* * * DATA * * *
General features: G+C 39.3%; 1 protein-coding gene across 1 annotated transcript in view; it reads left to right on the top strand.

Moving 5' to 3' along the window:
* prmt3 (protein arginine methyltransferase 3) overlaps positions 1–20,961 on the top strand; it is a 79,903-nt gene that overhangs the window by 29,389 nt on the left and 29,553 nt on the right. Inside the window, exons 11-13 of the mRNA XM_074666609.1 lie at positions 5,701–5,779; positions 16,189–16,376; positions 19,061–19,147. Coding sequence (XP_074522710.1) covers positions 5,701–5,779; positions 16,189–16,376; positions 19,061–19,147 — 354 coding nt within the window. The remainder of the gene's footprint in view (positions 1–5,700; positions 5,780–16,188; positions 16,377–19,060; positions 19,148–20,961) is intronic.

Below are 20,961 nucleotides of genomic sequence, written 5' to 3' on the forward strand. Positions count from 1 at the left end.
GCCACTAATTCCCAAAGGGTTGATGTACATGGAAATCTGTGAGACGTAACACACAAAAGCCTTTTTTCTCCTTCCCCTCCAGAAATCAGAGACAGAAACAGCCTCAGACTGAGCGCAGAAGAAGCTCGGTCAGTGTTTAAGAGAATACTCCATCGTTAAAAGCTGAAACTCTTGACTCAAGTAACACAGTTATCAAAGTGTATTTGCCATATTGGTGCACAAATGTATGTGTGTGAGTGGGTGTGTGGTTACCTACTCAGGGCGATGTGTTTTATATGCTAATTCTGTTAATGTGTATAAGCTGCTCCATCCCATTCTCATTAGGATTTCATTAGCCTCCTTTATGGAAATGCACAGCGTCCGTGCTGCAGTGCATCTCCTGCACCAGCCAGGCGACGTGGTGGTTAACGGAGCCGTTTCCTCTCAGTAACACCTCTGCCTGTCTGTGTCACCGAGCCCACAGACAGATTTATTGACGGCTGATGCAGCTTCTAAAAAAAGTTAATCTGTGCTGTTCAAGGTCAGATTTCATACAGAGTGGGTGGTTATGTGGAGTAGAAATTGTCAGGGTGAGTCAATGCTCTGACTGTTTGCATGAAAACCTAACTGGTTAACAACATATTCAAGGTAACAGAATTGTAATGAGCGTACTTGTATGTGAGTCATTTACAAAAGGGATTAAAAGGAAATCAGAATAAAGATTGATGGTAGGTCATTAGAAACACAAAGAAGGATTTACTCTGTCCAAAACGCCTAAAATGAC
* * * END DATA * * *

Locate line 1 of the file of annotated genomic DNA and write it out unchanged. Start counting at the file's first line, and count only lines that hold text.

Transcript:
General features: G+C 39.3%; 1 protein-coding gene across 1 annotated transcript in view; it reads left to right on the top strand.